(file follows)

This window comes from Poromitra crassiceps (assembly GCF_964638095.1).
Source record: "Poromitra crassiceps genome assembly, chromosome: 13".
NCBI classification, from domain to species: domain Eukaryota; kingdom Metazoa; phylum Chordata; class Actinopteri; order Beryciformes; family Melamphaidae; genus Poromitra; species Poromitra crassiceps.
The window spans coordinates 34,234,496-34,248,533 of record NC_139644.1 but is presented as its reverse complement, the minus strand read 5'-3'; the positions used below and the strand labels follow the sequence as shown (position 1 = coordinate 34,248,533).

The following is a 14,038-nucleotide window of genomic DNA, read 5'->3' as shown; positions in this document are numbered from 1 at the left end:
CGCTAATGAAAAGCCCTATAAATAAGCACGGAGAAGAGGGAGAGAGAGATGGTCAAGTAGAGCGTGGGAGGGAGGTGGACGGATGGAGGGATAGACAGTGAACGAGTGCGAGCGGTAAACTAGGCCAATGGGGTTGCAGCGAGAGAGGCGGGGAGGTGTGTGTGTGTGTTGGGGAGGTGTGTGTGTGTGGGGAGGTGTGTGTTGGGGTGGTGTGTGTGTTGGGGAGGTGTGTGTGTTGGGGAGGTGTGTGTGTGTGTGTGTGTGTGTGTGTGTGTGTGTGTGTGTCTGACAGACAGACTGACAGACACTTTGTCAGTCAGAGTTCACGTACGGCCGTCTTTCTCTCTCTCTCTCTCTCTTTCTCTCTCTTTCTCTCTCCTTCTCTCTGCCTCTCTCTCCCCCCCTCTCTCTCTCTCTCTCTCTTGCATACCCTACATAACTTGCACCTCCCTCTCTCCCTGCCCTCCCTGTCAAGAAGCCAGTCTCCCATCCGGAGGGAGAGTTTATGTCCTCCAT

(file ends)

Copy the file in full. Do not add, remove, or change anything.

This window comes from Poromitra crassiceps (assembly GCF_964638095.1).
Source record: "Poromitra crassiceps genome assembly, chromosome: 13".
NCBI classification, from domain to species: domain Eukaryota; kingdom Metazoa; phylum Chordata; class Actinopteri; order Beryciformes; family Melamphaidae; genus Poromitra; species Poromitra crassiceps.
The window spans coordinates 34,234,496-34,248,533 of record NC_139644.1 but is presented as its reverse complement, the minus strand read 5'-3'; the positions used below and the strand labels follow the sequence as shown (position 1 = coordinate 34,248,533).

The following is a 14,038-nucleotide window of genomic DNA, read 5'->3' as shown; positions in this document are numbered from 1 at the left end:
CGCTAATGAAAAGCCCTATAAATAAGCACGGAGAAGAGGGAGAGAGAGATGGTCAAGTAGAGCGTGGGAGGGAGGTGGACGGATGGAGGGATAGACAGTGAACGAGTGCGAGCGGTAAACTAGGCCAATGGGGTTGCAGCGAGAGAGGCGGGGAGGTGTGTGTGTGTGTTGGGGAGGTGTGTGTGTGTGGGGAGGTGTGTGTTGGGGTGGTGTGTGTGTTGGGGAGGTGTGTGTGTTGGGGAGGTGTGTGTGTGTGTGTGTGTGTGTGTGTGTGTGTGTGTGTGTCTGACAGACAGACTGACAGACACTTTGTCAGTCAGAGTTCACGTACGGCCGTCTTTCTCTCTCTCTCTCTCTCTTTCTCTCTCTTTCTCTCTCCTTCTCTCTGCCTCTCTCTCCCCCCCTCTCTCTCTCTCTCTCTCTTGCATACCCTACATAACTTGCACCTCCCTCTCTCCCTGCCCTCCCTGTCAAGAAGCCAGTCTCCCATCCGGAGGGAGAGTTTATGTCCTCCAT